Date of Award

Spring 2023

Document Type


Degree Name

Doctor of Philosophy (PhD)



First Advisor

Bekhet, Abir K.

Second Advisor

Jerofke-Owen, Theresa

Third Advisor

Johnson, Norah L.


Despite the association between nursing students’ exposure to suffering and the development of compassion fatigue, little research exists regarding promoting nursing students’ adaptation to caring for suffering patients and families. As a possible nursing shortage is projected, it is imperative to better understand the factors that impact this adaptation to ensure that nursing students can successfully transition into their nursing role. Although beliefs about the reasons for human suffering affect their ability to cope with their exposure to the suffering of others, there is no empirical data regarding nursing students’ views of suffering. Nursing students also report using positive reframing to cope with exposure to suffering. Guided by resilience theory, a cross-sectional, correlational design was used to investigate the potential moderating effect of positive thinking skills on the relationships between views of suffering and compassion fatigue and compassion satisfaction in undergraduate nursing students. A link to an online survey was distributed via email listserv within colleges of nursing at two Midwestern universities resulting in a sample of 157 junior and senior level nursing students. Multiple regressions revealed that views of suffering and positive thinking explained 23.8% of the variance in compassion satisfaction (F (11, 145) = 4.121, p < .001), and 21.9% of the variance in burnout (F (11, 144) = 3.786, p< .001). The Suffering God view of suffering (β = 0.349, p = .025) and positive thinking (β = 0.309, p < .001) had significant main effects on compassion satisfaction. Positive thinking (β = -0.280, p < .001) and the Suffering God (β = -0.392, p = .014) and Random (β = -0.206, p = .014) views of suffering had significant main effects on burnout. The Unorthodox view of suffering had a significant main effect on secondary traumatic stress (β = 0.232, p = .027). Positive thinking did not moderate any of the relationships between the views of suffering and compassion satisfaction, burnout, or secondary traumatic stress. Knowledge of these relationships can aid in the assessment of nursing students at risk for poor outcomes and can guide intervention development to promote their professional quality of life.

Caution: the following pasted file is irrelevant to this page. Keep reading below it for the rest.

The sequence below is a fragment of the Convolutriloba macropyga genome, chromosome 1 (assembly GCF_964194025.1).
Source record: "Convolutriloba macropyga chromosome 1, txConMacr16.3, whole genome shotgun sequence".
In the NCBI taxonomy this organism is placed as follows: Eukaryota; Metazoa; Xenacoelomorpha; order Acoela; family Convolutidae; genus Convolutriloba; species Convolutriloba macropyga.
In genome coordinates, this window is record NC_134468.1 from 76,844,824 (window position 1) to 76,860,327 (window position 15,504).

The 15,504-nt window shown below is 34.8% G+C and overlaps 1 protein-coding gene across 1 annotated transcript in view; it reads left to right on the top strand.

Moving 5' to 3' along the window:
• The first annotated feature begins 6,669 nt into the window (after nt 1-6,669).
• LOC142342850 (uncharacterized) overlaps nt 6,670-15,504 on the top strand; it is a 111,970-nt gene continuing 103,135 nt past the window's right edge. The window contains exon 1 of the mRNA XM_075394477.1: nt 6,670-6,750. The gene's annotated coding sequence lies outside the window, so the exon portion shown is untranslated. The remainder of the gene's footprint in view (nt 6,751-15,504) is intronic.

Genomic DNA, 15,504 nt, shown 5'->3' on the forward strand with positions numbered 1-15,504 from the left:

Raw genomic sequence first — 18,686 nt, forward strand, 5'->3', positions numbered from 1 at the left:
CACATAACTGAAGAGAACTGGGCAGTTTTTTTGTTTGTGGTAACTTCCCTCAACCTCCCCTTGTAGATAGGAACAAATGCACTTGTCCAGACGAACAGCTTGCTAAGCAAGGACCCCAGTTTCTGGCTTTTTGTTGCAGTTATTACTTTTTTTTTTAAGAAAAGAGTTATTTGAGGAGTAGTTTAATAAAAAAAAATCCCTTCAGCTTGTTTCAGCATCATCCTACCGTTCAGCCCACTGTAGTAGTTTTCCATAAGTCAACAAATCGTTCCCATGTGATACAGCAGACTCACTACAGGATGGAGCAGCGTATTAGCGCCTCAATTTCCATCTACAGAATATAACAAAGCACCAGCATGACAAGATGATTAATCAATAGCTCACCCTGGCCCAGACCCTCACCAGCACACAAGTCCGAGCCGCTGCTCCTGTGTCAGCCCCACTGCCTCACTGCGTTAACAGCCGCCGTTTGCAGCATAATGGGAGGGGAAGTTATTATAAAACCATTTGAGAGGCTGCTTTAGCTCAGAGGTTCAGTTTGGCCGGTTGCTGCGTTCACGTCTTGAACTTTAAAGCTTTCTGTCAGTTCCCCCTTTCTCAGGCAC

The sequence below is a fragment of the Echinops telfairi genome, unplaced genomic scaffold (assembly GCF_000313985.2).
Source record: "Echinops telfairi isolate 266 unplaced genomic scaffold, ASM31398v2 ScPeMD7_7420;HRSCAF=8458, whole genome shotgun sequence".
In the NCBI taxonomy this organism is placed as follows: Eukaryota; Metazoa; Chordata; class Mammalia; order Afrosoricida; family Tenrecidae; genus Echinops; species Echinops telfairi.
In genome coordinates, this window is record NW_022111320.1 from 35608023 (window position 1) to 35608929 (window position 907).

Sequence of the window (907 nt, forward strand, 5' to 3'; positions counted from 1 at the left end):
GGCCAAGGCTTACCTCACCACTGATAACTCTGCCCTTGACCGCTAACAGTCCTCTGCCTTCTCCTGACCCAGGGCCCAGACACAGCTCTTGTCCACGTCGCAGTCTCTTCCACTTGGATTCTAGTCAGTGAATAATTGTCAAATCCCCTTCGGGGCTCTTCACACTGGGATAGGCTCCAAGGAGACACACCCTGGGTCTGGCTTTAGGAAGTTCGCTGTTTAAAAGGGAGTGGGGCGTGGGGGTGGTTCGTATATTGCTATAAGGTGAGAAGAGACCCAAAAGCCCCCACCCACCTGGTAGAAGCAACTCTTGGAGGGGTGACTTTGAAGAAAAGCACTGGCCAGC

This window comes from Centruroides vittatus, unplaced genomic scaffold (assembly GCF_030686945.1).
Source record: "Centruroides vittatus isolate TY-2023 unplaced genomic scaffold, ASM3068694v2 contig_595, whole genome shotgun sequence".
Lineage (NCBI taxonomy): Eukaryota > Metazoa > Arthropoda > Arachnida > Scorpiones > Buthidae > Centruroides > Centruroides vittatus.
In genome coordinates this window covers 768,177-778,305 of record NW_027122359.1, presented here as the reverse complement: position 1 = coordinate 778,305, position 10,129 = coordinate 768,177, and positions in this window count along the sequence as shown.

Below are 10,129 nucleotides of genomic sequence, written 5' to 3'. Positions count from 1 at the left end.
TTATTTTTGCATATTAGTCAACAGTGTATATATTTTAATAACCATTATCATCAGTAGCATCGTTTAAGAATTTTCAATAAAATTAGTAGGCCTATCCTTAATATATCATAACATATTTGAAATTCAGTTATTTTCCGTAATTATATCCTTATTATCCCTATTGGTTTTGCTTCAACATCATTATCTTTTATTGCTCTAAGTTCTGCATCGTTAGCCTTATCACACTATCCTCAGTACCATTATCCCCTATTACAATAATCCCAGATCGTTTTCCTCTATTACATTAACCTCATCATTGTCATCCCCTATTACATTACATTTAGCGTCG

Included in

Nursing Commons